Tier II (Right-To-Know Act) Annual Report
Facilities covered by Emergency Planning and Community Right-to-Know Act (EPCRA) requirements must submit a Tier II Hazardous Chemical Inventory Report to the Local Emergency Planning Committee (LEPC), the State Emergency Response Commission (SERC), and the local fire department annually. At SRP Environmental, we have the experience and capabilities to complete Tier II reports that are required annually by each state (some states like Louisiana, New Jersey, and California have more stringent inventory reporting requirements).
Tier II reporting affects almost all facilities that use, manufacture, or store hazardous chemicals and materials as described by the Occupational Safety and Health Administration (OSHA) Hazardous Communication Standard referenced in 29 CFR 1910.1200.
Each facility must file an electronic submission Tier II report by March 1 of each calendar year.
SRP Environmental compiles material safety data sheets (MSDS) or safety data sheets (SDS) for every chemical considered hazardous under the Occupational Safety and Health Administration (OSHA) Hazardous Communications Standard, Sections 302, 304, and 313 of the Emergency Planning and Community Right to Know Act (EPCRA), the Comprehensive Environmental Response, Compensation, and Liability Act (CERCLA) and Section 112(r) of the Clean Air Act.
SRP Environmental files the necessary paperwork, prepares chemical inventory and location descriptions of all applicable chemicals for each client site, thereby ensuring client regulatory compliance.
Toxic Release Inventory Form R Annual Report
The Toxic Release Inventory (TRI) is an Environmental Protection Agency (EPA) program designed to compile data on toxic chemical releases and waste management activities reported annually by certain industries to support informed decision making at all levels of the industry, government, non-government organizations, and the public. Toxic chemical releases include air emissions, stormwater discharges, and waste water discharges. Waste management activities include hazardous waste disposal and non-hazardous waste disposals. The 40 CFR 372 regulation identifies over 600 chemicals that are defined in Section 313 of the 1998 Emergency Planning and Community Right-to-Know Act (EPCRA) known as the “List of Lists.” Facilities are required to report releases and other waste management of these specifically listed chemicals.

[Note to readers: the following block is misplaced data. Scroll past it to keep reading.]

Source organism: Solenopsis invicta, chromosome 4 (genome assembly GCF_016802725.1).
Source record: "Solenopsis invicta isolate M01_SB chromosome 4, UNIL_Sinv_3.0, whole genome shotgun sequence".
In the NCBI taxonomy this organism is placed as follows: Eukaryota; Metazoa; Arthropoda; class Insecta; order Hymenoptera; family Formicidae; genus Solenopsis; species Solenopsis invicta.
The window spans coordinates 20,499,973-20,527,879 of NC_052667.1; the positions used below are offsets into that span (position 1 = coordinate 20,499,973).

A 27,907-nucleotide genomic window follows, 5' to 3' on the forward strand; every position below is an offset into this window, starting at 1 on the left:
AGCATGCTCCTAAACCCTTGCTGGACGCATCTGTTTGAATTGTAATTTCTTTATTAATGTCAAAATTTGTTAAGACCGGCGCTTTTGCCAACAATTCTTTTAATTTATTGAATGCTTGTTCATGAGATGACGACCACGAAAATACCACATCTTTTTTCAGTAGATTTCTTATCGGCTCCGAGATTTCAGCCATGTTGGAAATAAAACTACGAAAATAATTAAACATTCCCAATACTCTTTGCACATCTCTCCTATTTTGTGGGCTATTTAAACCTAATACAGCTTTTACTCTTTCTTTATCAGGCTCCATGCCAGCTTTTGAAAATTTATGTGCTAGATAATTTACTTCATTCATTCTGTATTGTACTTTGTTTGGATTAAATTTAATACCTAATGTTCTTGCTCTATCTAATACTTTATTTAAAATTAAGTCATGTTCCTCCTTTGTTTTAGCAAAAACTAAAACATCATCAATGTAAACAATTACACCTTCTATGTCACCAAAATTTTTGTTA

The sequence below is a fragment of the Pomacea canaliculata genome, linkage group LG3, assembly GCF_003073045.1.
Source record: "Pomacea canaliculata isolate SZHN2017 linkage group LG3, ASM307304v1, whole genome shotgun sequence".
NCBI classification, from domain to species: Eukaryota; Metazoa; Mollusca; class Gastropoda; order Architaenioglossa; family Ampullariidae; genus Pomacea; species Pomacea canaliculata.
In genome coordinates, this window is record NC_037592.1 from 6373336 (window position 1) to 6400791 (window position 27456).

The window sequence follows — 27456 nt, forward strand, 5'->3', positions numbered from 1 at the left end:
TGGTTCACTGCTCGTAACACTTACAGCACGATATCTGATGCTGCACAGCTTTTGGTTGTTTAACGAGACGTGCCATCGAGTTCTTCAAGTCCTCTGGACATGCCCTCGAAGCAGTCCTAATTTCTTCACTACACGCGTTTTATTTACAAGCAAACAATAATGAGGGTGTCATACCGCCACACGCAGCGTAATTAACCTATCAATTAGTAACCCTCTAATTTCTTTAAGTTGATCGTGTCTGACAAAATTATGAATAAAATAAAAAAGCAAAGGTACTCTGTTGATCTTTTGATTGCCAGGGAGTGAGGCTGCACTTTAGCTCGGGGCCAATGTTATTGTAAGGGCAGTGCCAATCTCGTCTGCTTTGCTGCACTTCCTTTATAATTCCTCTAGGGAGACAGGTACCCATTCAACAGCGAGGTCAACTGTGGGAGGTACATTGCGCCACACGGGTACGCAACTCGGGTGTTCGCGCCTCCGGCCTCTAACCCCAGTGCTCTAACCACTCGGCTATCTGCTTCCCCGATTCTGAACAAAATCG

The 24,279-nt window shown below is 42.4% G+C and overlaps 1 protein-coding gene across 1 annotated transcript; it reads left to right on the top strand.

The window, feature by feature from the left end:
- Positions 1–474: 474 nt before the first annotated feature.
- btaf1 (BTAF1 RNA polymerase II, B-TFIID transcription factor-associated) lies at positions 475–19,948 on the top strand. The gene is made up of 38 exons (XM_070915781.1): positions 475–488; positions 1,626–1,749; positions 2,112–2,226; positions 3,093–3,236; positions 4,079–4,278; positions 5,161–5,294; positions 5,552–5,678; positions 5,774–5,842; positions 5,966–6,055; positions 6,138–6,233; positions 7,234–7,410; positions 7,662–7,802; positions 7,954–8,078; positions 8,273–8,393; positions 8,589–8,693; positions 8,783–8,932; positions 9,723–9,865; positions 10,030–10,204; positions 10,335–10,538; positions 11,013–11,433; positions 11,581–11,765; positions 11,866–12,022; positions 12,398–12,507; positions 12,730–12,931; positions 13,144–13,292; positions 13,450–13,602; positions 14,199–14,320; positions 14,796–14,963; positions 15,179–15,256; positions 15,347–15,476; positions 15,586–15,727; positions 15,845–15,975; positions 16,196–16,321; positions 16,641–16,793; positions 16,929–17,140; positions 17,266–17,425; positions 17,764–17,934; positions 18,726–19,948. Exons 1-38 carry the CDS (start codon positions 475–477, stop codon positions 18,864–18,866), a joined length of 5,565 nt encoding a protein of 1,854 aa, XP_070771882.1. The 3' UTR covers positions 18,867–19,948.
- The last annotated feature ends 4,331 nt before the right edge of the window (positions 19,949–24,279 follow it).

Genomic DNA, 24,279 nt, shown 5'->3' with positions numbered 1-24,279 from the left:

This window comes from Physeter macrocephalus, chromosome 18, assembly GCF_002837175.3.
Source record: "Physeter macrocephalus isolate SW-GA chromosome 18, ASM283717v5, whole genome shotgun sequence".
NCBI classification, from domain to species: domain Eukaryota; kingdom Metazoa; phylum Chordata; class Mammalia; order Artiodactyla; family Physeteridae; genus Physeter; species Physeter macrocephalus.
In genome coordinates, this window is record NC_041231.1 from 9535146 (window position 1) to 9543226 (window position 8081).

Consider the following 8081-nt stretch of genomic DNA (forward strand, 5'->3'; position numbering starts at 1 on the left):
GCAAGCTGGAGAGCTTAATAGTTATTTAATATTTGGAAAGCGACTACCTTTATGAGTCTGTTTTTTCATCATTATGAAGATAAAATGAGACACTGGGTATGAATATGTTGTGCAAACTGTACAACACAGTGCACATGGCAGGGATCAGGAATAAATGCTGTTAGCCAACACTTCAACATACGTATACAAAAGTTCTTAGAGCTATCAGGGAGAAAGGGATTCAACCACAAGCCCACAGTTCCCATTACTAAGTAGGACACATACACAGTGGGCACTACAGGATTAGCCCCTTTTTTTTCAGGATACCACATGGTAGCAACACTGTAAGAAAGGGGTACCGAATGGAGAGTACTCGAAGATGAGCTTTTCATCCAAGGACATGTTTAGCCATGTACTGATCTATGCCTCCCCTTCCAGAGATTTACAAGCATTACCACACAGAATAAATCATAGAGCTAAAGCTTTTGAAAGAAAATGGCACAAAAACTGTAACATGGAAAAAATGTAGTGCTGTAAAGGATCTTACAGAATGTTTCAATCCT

Facilities that meet all three of the following criteria are subject to EPCRA Section 313 release and other waste management reporting:
- The facility has 10 or more full-time employees;
- The facility has a primary SIC code subject to reporting requirements
- The facility manufactured (defined to include imported), processed, or otherwise used, in the course of a calendar year, any toxic chemical in quantities greater than the set thresholds.
Facilities are required to submit TRI Form R or Form A reports annually to the EPA and designated State agencies. Reports are due every year on July 1 and cover the activities from the previous calendar year. The Toxic Release Inventory catalogues the types and quantities of toxins emitted throughout the year. SRP can help your company with your Toxic Release Inventory by preparing, filing, and coordinating communication with the proper regulatory agencies.
Toxic Substance Control Act Chemical Data Reporting
The Toxic Substance Control Act (TSCA) Chemical Reporting Data (CDR) rule requires manufacturers and importers of certain chemical substances included on the TSCA Chemical Substance Inventory to report site and manufacturing information for chemicals manufactured, processed, or imported in amounts of 25,000 pounds or greater at a single site. Additional information on domestic processing and use must be reported for chemicals manufactured in amounts of 100,000 pounds or more at a single site annually.
Oil refinery and train tank cars[/caption]EPA uses the CDR, formerly known as Inventory Update Report (IUR), to support many health, safety, and environmental protection activities.
Processing and usage information reported by operators from previous reporting years provides the EPA, the general public, and other government agencies data used to generate basic screening levels and exposure limits for workers.
This information constitutes a comprehensive source for industries and management personnel to prioritize chemicals and evaluate exposure risks to minimize potential human health and environmental effects.